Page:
That's a thing we are using in rust-analyzer and (very experimentally) rustc. Some folks might find this useful!
What is the use-case for updating the test dynamically from what the code is versus what you are trying to manually assert? It seems to defeat the purpose of a unit test and that value should've been configured in test setup somewhere to be shared across tests.
If we take a TDD approach, it removes certainty on your refactor stage of the red/green cycle.
(This comment is mostly about the update functionality of the crate; I like the
for general discussion about expect tests.
In my personal experience, data-driven integrated tests (where both input & output are just data) with snapshot-testing for output are significantly easier to maintain in large projects, and give you more confidence than traditional fine-grained unit tests with manual asserts.
That is an interesting tool to complement a testing strategy. Perhaps as a fast way to introduce system and integration tests earlier on a project, before such tests become part of the architecture.
Relying completely or even mostly on auto-generated test would give a false sense of confidence. As no-one would be really checking in the first place if the code is doing what is supposed to do.
All I can say that significant parts of rust-analyzer and IntelliJ Rust are tested in similar ways, and that this strategy works better for me than alternatives I tried in that context. Naturally, your mileage may vary.
I'll just mention my
latex_snippets package as a nice example for this use case. The package generates HTML code, and when writing tests I can never manually determine the precise string that should be generated, and it doesn't really matter what the exact string is, since whitespace doesn't usually matter in HTML. So in practice before attempting to use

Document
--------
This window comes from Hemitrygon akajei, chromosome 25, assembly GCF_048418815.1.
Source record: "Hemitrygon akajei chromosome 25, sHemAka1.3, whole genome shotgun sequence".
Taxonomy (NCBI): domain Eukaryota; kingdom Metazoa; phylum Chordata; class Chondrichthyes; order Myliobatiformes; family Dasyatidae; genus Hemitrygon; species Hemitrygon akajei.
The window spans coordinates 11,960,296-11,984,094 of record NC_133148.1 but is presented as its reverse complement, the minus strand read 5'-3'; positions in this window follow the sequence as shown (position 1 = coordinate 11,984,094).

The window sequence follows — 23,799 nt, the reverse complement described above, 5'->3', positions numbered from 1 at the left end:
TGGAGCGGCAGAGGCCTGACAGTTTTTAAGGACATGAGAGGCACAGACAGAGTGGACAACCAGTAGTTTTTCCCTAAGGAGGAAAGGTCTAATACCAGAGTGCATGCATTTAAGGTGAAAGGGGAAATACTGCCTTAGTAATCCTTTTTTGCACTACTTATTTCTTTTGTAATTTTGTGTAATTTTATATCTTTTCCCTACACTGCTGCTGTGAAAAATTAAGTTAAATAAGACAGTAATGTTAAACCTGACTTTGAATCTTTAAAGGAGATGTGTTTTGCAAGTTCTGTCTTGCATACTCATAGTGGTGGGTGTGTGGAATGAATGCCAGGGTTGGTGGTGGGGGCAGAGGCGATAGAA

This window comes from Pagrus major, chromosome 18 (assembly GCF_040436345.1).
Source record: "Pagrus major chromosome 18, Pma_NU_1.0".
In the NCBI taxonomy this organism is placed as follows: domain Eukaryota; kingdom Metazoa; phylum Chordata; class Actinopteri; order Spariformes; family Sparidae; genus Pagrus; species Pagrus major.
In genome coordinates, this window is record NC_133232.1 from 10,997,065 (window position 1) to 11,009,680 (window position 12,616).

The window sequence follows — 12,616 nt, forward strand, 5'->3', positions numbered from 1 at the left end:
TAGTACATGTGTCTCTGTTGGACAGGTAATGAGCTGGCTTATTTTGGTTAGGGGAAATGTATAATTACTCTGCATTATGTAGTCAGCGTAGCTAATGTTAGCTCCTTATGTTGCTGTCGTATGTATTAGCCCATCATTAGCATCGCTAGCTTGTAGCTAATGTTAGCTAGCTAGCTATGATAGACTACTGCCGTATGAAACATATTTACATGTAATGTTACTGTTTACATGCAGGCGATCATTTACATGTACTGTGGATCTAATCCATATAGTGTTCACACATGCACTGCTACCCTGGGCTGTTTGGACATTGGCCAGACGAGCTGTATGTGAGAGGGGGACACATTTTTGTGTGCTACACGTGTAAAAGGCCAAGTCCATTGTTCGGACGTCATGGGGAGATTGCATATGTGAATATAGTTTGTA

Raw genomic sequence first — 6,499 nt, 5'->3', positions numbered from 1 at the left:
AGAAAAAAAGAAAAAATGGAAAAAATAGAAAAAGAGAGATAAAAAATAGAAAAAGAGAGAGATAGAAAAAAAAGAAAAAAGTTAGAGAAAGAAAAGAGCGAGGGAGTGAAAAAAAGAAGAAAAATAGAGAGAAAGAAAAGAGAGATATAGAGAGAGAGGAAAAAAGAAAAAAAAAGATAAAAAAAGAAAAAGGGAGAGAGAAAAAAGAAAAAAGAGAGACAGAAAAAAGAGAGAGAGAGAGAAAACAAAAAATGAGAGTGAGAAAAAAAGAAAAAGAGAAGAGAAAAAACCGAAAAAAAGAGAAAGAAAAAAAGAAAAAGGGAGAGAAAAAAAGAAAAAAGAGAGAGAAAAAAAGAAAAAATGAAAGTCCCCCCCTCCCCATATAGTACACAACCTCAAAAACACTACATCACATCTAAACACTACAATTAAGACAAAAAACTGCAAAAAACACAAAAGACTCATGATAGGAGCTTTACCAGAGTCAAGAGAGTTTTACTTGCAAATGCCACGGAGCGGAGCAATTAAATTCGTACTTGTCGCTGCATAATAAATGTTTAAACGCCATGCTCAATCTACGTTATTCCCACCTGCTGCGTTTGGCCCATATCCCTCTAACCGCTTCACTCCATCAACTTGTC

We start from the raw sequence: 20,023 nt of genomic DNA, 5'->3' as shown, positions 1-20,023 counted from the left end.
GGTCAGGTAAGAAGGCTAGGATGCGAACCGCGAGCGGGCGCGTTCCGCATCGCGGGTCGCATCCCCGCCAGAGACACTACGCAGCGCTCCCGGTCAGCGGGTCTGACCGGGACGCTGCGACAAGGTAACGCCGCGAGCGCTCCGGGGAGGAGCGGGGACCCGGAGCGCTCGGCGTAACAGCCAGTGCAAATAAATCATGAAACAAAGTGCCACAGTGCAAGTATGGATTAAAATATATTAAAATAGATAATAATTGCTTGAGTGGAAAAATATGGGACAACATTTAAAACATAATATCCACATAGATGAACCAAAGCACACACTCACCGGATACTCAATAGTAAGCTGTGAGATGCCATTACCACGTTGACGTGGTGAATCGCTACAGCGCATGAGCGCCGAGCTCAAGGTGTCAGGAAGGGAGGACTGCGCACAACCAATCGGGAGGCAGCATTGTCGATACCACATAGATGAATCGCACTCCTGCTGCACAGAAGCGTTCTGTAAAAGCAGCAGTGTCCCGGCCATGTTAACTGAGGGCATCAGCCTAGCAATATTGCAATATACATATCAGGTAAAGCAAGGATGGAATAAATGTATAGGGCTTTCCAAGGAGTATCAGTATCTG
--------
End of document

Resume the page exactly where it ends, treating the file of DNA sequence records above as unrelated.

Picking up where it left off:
expect-test, I just manually adjusted the string until it matched the actual output. And also checked that it was correct.
expect-test makes this process way easier, plus gives me usable diffs when there is a difference, which makes it easy to see whether it's a meaningless whitespace difference or an actual error.
Here's an example of using
I'll point out that you don't need to generate the expected output from your code, but for more complicated output, trying to type it out manually is just so painful and error-prone that I find myself seldom doing so.
The technically correct way to test my code would be to write (or identify) an HTML parser, and then test that the latex converts to HTML code that parses to the correct page. But that would presumably be very hard, and it's much easier to test that the actual string output doesn't change, and then modify the test if the output changes in a way that is still correct.
Note that, if you use the
expect_file macro, you can store
.html in a separate file and view it in the browser.
We do this for syntax highlighting tests:
I've worked with this kind of tests in the past and the key part is that you can inspect the diffs of the tests after you automatically update them to match the output of your program or your function.
The first run serves to fix the assertions and subsequent changes can then be inspected as part of the normal code review. If the tests change in strange ways, you catch it the same way as if the test fails in an unexpected way. The advantage here is simply that you get a helping hand when the expected output does change because your algorithm has changed in some way.
That's really clever! I'm not sure it'd work for most of my tests, which are just fragments, but it's worth keeping in mind certainly. And I guess browsers probably display HTML fragments pretty well...
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